Monday, October 8, 2012

Going Over the "Fiscal Cliff" Would Be Real Bad ... And It Would Be Totally Unnecessary, Too

Let's discuss the U.S. "fiscal cliff" currently scheduled to hit the U.S. economy (and indirectly the rest of the world's economies, too) in 2013 unless Congress acts to prevent it.

If we go over the cliff, taxes will increase for everybody, big defense cuts will take place and other government spending will be arbitrarily and automatically curtailed as well. And all this would happen simply because our elected officials can't get their act together, behave responsibly and reach an agreement to avoid what everybody agrees is unacceptable, dangerous to our economy and unnecessary.

While perhaps foolish to think positively that responsible action will result from the deliberations and discussions of our "public servants," I believe that Congress will in fact take necessary steps to prevent going over the cliff at year end. That said, it's no sure thing, and the possibility that they won't take appropriate action in time and the resulting ramifications are definitely worth our attention.

So here's the way I see it.

Reaching an agreement is essential and will happen. The timing will be after November's election and hopefully very soon thereafter.

That's due to the fact that there will be a huge difference between the good and bad effects of arriving at an acceptable compromise and not doing so: (1) both the U.S. and world economies will dodge an unnecessary economic debilitating bullet by reaching a "grand bargain" and (2) major economic disruptions will occur if we all go over the "cliff."

People's confidence is a big deal and should never be taken for granted. A grand bargain will instill some confidence that Congress can act appropriately while failing to reach such a deal would do great harm to consumer confidence throughout the world. And more fear, uncertaintly and doubt about the world's economic situation is exactly what we and the rest of the world's citizens don't need at this fragile time.

So while we can be highly confident that a "grand bargain" will be reached at some point, we can't pretend to be able to predict either the timing or the political theatrics that will occur prior to such an accord.

Citi see stocks falling by 20% in worst-case fiscal cliff summarizes Citigroup's professional investment team's three scenarios of possible outcomes in a well researched explanatory "note" referenced below. You may wish to click on the "said in a note" phrase in the following sentence:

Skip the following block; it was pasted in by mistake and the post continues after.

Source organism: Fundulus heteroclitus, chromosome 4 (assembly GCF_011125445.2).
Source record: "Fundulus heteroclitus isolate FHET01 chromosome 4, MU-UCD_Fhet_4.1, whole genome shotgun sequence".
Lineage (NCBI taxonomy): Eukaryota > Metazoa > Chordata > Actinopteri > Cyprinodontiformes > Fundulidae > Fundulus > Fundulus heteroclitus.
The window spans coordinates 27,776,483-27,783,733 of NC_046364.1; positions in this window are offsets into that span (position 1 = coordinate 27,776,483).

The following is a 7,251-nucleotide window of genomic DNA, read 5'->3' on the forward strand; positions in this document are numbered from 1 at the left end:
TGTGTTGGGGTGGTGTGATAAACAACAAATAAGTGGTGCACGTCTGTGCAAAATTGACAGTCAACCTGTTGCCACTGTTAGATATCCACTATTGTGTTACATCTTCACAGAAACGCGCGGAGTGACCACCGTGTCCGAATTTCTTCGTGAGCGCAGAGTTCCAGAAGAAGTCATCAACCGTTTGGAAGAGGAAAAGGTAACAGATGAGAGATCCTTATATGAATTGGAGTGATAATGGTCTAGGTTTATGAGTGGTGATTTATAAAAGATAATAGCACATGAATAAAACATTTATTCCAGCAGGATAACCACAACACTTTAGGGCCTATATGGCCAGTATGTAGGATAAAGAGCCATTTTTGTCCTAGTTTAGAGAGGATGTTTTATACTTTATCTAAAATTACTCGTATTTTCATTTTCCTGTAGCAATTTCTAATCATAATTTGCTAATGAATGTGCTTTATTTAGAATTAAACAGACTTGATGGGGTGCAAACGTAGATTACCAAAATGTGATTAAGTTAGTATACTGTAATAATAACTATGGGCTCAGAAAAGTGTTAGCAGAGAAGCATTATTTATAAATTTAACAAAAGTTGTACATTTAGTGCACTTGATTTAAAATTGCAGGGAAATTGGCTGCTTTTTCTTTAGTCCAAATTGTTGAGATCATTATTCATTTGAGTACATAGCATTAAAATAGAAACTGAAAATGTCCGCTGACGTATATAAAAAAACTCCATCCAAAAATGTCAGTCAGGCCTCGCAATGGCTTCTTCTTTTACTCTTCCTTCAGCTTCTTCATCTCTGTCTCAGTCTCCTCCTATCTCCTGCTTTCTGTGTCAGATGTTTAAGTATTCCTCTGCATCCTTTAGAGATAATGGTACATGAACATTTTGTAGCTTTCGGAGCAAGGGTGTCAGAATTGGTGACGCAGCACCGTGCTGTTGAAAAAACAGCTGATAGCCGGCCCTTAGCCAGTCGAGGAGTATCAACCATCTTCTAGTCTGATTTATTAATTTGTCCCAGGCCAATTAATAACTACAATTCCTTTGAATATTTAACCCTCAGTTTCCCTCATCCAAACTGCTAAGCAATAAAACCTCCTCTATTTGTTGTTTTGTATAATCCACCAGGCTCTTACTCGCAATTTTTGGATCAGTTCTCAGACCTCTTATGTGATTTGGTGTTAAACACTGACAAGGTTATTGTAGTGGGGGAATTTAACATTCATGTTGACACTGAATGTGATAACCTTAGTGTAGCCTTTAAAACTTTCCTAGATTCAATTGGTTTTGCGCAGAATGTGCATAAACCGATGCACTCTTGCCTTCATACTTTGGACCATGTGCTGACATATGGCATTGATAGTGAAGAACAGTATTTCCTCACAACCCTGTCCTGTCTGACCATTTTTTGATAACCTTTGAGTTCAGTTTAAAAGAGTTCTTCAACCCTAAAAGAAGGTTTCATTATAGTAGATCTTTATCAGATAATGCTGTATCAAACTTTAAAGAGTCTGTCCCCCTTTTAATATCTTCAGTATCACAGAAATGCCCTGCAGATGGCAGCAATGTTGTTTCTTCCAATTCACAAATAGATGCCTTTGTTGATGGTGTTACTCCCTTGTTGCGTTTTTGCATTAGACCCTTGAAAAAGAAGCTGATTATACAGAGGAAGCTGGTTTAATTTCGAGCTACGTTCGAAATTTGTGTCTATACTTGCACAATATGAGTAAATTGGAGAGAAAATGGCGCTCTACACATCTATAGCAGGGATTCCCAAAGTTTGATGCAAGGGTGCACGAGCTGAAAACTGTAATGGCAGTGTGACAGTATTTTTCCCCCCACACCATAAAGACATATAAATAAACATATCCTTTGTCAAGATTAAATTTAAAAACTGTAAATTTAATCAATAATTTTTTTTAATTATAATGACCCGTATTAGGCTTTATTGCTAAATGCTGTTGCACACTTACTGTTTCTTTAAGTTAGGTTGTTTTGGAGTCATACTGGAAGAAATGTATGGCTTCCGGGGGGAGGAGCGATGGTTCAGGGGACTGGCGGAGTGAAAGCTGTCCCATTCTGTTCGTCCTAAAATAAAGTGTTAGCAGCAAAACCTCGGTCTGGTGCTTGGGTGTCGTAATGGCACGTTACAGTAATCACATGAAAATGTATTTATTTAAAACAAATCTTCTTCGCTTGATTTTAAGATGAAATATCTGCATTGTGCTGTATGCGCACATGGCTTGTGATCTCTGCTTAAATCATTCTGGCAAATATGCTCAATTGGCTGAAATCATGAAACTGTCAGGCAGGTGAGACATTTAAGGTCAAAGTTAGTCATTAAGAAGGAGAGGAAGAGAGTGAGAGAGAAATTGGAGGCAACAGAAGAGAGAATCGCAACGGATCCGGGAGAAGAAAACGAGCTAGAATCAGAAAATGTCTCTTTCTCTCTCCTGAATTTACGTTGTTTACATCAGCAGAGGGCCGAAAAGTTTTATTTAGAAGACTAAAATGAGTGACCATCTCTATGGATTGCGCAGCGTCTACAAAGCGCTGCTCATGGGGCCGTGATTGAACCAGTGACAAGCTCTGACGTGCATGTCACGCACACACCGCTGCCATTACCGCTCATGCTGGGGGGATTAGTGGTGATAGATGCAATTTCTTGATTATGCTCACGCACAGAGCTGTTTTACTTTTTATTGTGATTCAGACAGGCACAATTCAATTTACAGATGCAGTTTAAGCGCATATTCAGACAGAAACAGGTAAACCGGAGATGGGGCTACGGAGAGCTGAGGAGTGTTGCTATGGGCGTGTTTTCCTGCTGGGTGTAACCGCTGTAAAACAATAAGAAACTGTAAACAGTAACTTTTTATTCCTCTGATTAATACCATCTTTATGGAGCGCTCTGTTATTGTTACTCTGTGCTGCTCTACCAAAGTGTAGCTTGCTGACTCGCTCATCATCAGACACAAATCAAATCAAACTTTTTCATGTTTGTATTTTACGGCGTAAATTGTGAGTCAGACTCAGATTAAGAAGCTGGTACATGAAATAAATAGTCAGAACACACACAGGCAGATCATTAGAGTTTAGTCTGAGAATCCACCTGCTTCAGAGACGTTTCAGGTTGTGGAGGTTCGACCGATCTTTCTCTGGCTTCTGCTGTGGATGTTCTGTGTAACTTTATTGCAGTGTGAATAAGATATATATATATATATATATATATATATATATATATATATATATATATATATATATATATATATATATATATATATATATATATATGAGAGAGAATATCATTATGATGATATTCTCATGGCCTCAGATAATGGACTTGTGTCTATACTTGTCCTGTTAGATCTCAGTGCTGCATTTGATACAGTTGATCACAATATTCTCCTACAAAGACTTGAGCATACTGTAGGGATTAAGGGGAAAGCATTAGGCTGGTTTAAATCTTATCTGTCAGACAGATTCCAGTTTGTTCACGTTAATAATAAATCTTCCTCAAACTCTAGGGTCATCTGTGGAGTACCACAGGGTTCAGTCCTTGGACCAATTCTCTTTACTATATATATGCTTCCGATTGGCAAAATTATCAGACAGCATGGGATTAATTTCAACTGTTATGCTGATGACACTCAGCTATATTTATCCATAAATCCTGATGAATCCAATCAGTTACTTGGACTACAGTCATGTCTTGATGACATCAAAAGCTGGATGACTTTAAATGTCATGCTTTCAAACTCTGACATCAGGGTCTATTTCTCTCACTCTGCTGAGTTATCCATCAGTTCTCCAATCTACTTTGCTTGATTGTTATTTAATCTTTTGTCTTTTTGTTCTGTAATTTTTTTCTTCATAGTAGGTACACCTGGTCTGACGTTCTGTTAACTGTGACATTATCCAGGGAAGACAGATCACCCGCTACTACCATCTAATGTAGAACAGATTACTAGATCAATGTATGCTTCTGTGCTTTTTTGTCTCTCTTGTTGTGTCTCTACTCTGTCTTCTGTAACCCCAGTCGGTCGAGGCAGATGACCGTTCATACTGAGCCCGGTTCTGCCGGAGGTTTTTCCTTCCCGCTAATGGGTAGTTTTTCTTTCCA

"How bad could going over the “fiscal cliff” be for investors? Try a 20% decline in equity prices, Citi Research analysts said in a note . . . .

That’s under a worst-case scenario mapped out by analysts about what happens if big tax hikes and spending cuts are allowed to take effect at the beginning of next year. It’s one of three scenarios contemplated. The other two envision sidestepping some of the fiscal cliff measures like tax hikes, and hatching a “grand bargain” of fiscal consolidation.

With Congress (having left) town until after the elections — and no visible progress on the fiscal cliff — the worst-case scenario becomes all the more interesting. If there’s no deal, the Citi analysts say that in addition to the decline in stock prices, oil prices would drop by $20 a barrel; a 5% depreciation of the dollar is possible; and unemployment would rise to at least 9.5% through 2014 . . . .

The analysts note that there is “little if any probability” that lawmakers would allow the worst-case fiscal cliff scenario — coupled with a failure to raise the debt ceiling — to play out. . . .

“The prospect of a lame duck Congress adjourning with only promises of action would likely make for a stressful year end and could be a serious jolt to financial stability at the start of the year,” the analysts write. “Investors would have no assurance that lawmakers could avert the tax hikes and spending cuts and also extend the debt limit in a timely way.”"

Summing Up 

The problems and ramifications associated with not reaching a "grand bargain" deal are simply too great to contemplate. Accordingly, I'll wager that even our politicians aren't going to take us over the fiscal cliff at year end or anytime thereafter.

Instead, they'll reach an agreement which will demonstrate we're still capable of self governance. This may in turn position our nation's real economic growth to reach a much needed level of ~3% by 2014 and beyond. 

As a result, our unemployment rate will move down to below 6% within the next few years.

In turn, this will help the rest of the world's growth prospects as well, as U.S. consumers still represent the economic engine which drives worldwide growth and prosperity. 

While not trying to be polyannaish,  I do foresee better days ahead for the world, led by America, of course. And regardless of who's elected in November.

2013 and beyond will bring We the People better days. It's about time.

Now let's hope that's how it all works out.

Thanks. Bob.

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